No, men cannot have periods

So why is the Welsh parliament putting feminine-hygiene products in men’s bathrooms?

Lauren Smith

Topics Feminism Identity Politics Politics UK

Free sanitary products are now being provided in the men’s toilets of the Welsh parliament building in Cardiff, it was reported last week. Tampons and sanitary towels were already available in the Senedd’s female and gender-neutral toilets, and this initiative has now been made more ‘inclusive’ of trans members of staff who identify as men.

This decision is hardly surprising, given that the Labour-controlled Senedd has long embraced trans ideology. It has previously published reports that referred to ‘menstruating people’, and it has recently announced its ‘LGBTQ+ Action Plan for Wales’, which aims to make it easier for people to change their legal sex in Wales, among other proposed measures.

The Senedd’s show of putting sanitary products in men’s toilets will strike most people as a pointless waste of taxpayer money. But it’s worse than that. Like every other manifestation of trans ideology, it is motivated by a denial of biological reality. Men, as everyone knows, cannot have periods. And ‘people who menstruate’ should be known by their traditional name, as ‘women’.

As part of this denial of biology, there has been a concerted effort to change the language we use to refer to distinctly female experiences. We’ve seen phrases such as ‘chestfeeding’ in place of breastfeeding, as well as ‘uterus-havers’ in place of women, entering the lexicon.

Meanwhile, we are supposed to accept that ‘transmen’ (that is, women who identify as men) are literally men, despite still being subject to all their regular female biological needs. The result is the absurd belief that ‘men can have periods, too’.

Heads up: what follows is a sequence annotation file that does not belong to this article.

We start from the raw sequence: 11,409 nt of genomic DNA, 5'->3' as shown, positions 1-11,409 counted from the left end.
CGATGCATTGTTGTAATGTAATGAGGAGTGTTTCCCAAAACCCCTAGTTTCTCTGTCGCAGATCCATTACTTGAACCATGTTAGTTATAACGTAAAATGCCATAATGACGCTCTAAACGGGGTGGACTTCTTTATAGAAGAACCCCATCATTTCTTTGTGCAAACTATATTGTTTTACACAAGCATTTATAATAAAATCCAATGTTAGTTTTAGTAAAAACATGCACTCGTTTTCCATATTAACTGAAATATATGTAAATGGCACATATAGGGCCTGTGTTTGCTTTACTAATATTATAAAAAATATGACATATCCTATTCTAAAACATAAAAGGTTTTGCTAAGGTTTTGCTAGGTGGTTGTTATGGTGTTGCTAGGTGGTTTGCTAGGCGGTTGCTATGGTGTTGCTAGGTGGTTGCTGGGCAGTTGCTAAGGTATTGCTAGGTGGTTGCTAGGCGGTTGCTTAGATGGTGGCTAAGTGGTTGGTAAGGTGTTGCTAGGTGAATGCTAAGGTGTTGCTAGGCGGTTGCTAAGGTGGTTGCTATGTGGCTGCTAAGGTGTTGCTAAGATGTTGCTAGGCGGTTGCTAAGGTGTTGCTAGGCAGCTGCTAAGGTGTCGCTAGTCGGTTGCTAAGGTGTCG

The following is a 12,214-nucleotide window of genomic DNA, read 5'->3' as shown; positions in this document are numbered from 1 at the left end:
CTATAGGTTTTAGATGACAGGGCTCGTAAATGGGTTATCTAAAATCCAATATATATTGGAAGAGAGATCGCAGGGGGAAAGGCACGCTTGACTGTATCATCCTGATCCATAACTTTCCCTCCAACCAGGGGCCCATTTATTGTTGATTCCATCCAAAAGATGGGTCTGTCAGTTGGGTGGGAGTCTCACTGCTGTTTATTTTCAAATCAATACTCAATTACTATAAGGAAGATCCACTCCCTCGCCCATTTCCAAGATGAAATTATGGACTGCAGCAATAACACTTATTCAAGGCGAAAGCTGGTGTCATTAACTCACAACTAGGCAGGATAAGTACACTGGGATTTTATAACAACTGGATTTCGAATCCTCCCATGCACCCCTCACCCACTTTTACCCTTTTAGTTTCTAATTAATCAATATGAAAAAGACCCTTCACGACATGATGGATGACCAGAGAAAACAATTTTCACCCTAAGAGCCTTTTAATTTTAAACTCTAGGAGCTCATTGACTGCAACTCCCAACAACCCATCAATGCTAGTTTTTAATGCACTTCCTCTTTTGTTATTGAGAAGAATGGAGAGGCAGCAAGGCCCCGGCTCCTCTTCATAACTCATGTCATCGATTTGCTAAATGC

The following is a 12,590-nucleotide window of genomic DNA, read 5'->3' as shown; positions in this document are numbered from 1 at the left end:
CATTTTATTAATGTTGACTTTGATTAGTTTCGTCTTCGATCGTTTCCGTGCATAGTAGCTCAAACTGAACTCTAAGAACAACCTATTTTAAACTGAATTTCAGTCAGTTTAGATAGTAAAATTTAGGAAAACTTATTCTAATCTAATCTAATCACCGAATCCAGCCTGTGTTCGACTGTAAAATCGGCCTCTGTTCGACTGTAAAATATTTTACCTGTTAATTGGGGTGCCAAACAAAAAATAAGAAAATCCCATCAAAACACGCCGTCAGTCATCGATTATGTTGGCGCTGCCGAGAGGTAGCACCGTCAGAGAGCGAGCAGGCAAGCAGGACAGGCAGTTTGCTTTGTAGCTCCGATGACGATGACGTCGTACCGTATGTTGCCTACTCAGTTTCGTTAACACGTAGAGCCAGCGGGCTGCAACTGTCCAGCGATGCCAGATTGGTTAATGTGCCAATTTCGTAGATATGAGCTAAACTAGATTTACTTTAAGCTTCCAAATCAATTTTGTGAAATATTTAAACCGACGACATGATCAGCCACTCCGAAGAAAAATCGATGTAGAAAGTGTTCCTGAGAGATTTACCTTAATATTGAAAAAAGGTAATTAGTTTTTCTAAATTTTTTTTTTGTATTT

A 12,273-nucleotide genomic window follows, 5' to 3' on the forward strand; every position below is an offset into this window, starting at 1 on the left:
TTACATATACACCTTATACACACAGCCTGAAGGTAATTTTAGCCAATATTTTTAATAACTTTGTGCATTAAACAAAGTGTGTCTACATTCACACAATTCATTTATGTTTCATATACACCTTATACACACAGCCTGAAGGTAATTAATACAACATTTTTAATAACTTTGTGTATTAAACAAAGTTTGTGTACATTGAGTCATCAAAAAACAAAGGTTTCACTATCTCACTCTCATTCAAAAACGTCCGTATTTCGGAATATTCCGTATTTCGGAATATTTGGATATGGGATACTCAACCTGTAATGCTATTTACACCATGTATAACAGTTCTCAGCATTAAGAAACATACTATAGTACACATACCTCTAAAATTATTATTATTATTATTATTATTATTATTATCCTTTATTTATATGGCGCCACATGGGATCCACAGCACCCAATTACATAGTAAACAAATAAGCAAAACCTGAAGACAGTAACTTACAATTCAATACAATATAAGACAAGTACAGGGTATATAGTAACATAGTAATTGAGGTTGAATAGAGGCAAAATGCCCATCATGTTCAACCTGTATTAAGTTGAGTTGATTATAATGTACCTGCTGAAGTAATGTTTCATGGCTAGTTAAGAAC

Trans ideologues seem particularly obsessed with periods, and will go to any lengths to deny their biological basis. Some transwomen – ie, biological males – are convinced that they can experience ‘bloodless periods’. They claim that they suffer from PMS-like symptoms that occur in a monthly cycle.

In one widely shared TikTok video, a transwoman documents his first experience of ‘crippling period’ cramps. In the video, he can be seen doubled over and groaning in agony. In another much-mocked incident, a Twitter-user posted about ‘experiencing [his] first period cramps’ as a transwoman. Perhaps these biological males are experiencing pain of some kind. But needless to say, this pain cannot be caused by ‘period cramps’, for the simple reason that men cannot have periods.

Similarly, in his creepily named ‘Days of Girlhood’ series on TikTok, Dylan Mulvaney, Joe Biden’s favourite transwoman influencer, revealed last year that he carries tampons around with him in his purse (he apparently does this in order to give them away to women who might need them). Stranger still, Mulvaney was gifted the boxes of tampons by the brand Tampax for promotional purposes. Tampax has form here, having previously referred to its customers as ‘people who bleed’. And in 2020, it tweeted out the ludicrous statement in 2020 that ‘Not all people with periods are women’.

Mulvaney is not even the only male to be associated with a feminine-hygiene brand. Jeffery Marsh, a 45-year-old man who describes himself as a ‘nonbinary person who does not menstruate’, was the recipient of a paid sponsorship by This is L in 2020. This was part of a wider campaign by This is L to ‘celebrate and spotlight the diversity of who and how people experience periods’.

In truth, there is not much diversity at all about which people ‘experience periods’. Transwomen (who are men) cannot have periods. Transmen (who are women) can have periods. In both of these scenarios, the statement ‘men cannot have periods’ holds true. It’s really not that complicated.

The trans obsession with periods may appear silly, but it does need to be challenged. The idea that ‘men menstruate, too’ is both demeaning to women and a denial of reality.

Lauren Smith is an editorial assistant at spiked.

Picture by: Getty.

To enquire about republishing spiked’s content, a right to reply or to request a correction, please contact the managing editor, Viv Regan.

Topics Feminism Identity Politics Politics UK


Want to join the conversation?

Only spiked supporters and patrons, who donate regularly to us, can comment on our articles.

Join today